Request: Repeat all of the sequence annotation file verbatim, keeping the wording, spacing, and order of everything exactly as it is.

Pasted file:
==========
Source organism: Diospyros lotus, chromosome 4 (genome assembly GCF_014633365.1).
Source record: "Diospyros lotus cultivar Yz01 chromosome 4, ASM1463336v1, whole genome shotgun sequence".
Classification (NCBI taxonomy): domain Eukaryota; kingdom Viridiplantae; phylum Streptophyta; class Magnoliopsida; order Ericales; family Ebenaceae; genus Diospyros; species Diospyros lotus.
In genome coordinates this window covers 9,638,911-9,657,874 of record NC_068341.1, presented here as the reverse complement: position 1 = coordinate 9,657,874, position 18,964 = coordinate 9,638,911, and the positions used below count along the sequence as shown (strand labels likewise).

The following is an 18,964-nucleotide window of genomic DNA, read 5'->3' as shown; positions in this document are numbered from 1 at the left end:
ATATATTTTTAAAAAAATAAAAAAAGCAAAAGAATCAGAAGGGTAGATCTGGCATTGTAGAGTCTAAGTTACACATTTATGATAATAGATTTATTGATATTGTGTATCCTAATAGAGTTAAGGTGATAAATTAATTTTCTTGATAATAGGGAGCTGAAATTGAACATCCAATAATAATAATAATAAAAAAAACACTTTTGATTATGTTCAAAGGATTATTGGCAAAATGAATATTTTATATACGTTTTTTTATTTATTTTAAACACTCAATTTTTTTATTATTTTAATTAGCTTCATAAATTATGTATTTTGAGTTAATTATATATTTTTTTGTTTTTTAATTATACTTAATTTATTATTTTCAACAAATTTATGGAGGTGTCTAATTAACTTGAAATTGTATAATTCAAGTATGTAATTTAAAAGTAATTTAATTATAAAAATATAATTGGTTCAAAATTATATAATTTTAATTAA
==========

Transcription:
Source organism: Diospyros lotus, chromosome 4 (genome assembly GCF_014633365.1).
Source record: "Diospyros lotus cultivar Yz01 chromosome 4, ASM1463336v1, whole genome shotgun sequence".
Classification (NCBI taxonomy): domain Eukaryota; kingdom Viridiplantae; phylum Streptophyta; class Magnoliopsida; order Ericales; family Ebenaceae; genus Diospyros; species Diospyros lotus.
In genome coordinates this window covers 9,638,911-9,657,874 of record NC_068341.1, presented here as the reverse complement: position 1 = coordinate 9,657,874, position 18,964 = coordinate 9,638,911, and the positions used below count along the sequence as shown (strand labels likewise).

The following is an 18,964-nucleotide window of genomic DNA, read 5'->3' as shown; positions in this document are numbered from 1 at the left end:
ATATATTTTTAAAAAAATAAAAAAAGCAAAAGAATCAGAAGGGTAGATCTGGCATTGTAGAGTCTAAGTTACACATTTATGATAATAGATTTATTGATATTGTGTATCCTAATAGAGTTAAGGTGATAAATTAATTTTCTTGATAATAGGGAGCTGAAATTGAACATCCAATAATAATAATAATAAAAAAAACACTTTTGATTATGTTCAAAGGATTATTGGCAAAATGAATATTTTATATACGTTTTTTTATTTATTTTAAACACTCAATTTTTTTATTATTTTAATTAGCTTCATAAATTATGTATTTTGAGTTAATTATATATTTTTTTGTTTTTTAATTATACTTAATTTATTATTTTCAACAAATTTATGGAGGTGTCTAATTAACTTGAAATTGTATAATTCAAGTATGTAATTTAAAAGTAATTTAATTATAAAAATATAATTGGTTCAAAATTATATAATTTTAATTAA